Automated rep-PCR DNA fingerprinting.

The extracted DNA was amplified using the appropriate DiversiLab DNA Fingerprinting kit: Escherichia, Enterococcus, Staphylococcus, or Neisseria (Spectral Genomics, Inc., Houston, Tex.), according to the manufacturer's instructions. Briefly, 50 ng of genomic DNA, the appropriate rep-PCR primer mixture provided in the kits, 2.5 U of AmpliTaq, and 1.5 μl of 10× PCR buffer (Applied Biosystems) were added for a total of 25 μl per reaction mixture. The thermal cycling parameters for all of the kits were similar and were as follows: initial denaturation of 94°C for 2 min; 35 cycles of denaturation at 94°C for 30 s; annealing at 45°C (Staphylococcus), 50°C (Enterococcus), 55°C (Escherichia), or 60°C (Neisseria) for 30 s; extension at 70°C for 90 s; and a final extension at 70°C for 3 min.

The DNA amplicons were separated with microfluidics chips (LabChip device; Caliper Technologies, Inc.) and a model B 2100 bioanalyzer (Agilent Technologies, Inc., Palo Alto, Calif.). DNA standard markers (used for normalization of sample runs) and 1 μl of the Chip Kit molecular weight ladder (consisting of concentrations of 5 ng/μl of each 200-, 400-, 600-, 800-, 1,000-, 2,000-, 3,000-, and 4,000-bp DNA marker) were used.

Analysis was performed with the DiversiLab software (version 2.1.66) with the Pearson correlation coefficient to determine distance matrices and the unweighted-pair group method with arithmetic mean (UPGMA) to create dendrograms. Reports were automatically generated and included the dendrogram, electropherograms, virtual gel images, scatter plots, and selectable demographic fields to aid in interpretation of the data.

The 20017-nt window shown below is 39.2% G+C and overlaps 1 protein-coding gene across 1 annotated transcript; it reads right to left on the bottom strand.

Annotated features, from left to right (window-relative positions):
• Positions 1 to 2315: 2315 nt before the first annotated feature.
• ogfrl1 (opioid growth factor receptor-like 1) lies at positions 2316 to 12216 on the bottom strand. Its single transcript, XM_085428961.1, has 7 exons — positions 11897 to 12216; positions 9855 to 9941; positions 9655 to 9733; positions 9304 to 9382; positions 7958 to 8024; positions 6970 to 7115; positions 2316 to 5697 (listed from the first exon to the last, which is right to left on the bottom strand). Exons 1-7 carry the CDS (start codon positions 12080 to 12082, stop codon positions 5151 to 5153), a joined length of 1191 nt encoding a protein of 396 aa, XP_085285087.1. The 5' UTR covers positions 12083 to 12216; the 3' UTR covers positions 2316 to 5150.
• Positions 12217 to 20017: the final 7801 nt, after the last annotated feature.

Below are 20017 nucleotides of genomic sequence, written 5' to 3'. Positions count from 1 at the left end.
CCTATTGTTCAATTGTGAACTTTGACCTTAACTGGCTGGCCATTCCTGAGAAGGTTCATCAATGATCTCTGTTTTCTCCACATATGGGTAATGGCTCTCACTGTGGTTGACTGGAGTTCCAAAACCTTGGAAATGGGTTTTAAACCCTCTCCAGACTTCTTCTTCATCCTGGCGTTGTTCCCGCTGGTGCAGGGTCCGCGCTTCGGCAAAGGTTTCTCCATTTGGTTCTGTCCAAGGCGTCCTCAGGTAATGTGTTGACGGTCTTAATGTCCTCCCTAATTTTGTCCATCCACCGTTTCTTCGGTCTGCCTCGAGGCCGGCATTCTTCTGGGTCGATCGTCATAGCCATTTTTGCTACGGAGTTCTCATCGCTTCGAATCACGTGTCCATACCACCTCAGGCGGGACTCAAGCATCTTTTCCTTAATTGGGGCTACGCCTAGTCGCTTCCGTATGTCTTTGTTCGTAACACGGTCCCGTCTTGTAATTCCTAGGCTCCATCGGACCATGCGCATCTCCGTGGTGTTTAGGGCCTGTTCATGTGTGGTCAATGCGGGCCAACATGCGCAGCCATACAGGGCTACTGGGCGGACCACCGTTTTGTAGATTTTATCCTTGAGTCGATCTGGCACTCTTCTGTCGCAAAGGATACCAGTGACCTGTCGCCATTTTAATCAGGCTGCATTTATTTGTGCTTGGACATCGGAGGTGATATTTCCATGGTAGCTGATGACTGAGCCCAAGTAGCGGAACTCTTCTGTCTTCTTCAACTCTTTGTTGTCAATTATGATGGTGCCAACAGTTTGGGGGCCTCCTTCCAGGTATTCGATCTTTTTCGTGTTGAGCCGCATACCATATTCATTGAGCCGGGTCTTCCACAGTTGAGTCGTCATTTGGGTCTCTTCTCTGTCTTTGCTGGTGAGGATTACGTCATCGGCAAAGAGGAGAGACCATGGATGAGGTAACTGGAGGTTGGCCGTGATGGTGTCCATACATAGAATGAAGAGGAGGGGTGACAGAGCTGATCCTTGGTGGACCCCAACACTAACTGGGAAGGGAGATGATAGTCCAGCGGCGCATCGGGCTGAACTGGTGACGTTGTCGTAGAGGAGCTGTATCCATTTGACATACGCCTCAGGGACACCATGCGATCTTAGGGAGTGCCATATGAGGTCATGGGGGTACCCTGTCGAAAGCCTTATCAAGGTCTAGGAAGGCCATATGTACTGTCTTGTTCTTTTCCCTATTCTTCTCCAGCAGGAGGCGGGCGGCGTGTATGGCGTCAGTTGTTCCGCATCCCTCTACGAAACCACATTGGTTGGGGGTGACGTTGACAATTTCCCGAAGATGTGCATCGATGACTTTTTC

rep-PCR fingerprinting and analysis of Neisseria isolates with BioNumerics software.

For software validation, rep-PCR-amplified products from the Neisseria isolates were also analyzed with the BioNumerics software package. Amplicons were separated by 1.5% agarose gel electrophoresis (gels, 25 by 25 cm2) containing ethidium bromide (3 μg/ml in gel and in 1× Tris-acetate-EDTA running buffer) for 6 h at 120 V in a recirculating electrophoresis unit. Digital images of the gels were captured with the AlphaImager 2200 (Alpha Innotech Corp., San Leandro, Calif.). Samples were analyzed with BioNumerics software (Applied Maths, Inc., Austin, Tex.) with the Pearson correlation coefficient for distance matrix and the UPGMA with optimization set at 1% to create dendrograms.

RESULTS

Steps toward automated rep-PCR.

Figure Figure11 diagrams the general process of the automated rep-PCR performed in this study. After DNA extraction, the rep-PCR primers bound multiple repetitive DNA sequences that generated amplicons of different sizes during PCR (Fig. (Fig.1A).1A). Amplicons were size fractionated with the microfluidics chip and bioanalyzer, and the rep-PCR fingerprints were analyzed with accompanying computer software (Fig. (Fig.1B).1B). Results were displayed in a customizable report format containing electropherograms, scatter plot (data not shown), virtual gel images, and demographic information (Fig. (Fig.1C1C).

FIG. 1.
Schematic diagram of DiversiLab system work flow. (A) rep-PCR primer binds to genomic DNA at multiple sites and allows PCR generation of amplicons of various sizes. (B) The amplicons are separated by microfluidics with the DNA LabChip device, and data ...

To increase reproducibility and decrease time and cost, modifications of the PCR chemistry and PCR cycling parameters were made (44, 46) as summarized in Table Table1.1. Primers were tested and validated with isolates of each genus to increase discriminatory power. To automate amplicon detection, the modified rep-PCR was adapted to a microfluidics instrument, a 2100 bioanalyzer. The sensitivity of the microfluidics detection was improved 50-fold relative to that achieved by agarose gel electrophoresis (data not shown).

Effects of various instruments on reproducibility with a DNA molecular weight ladder.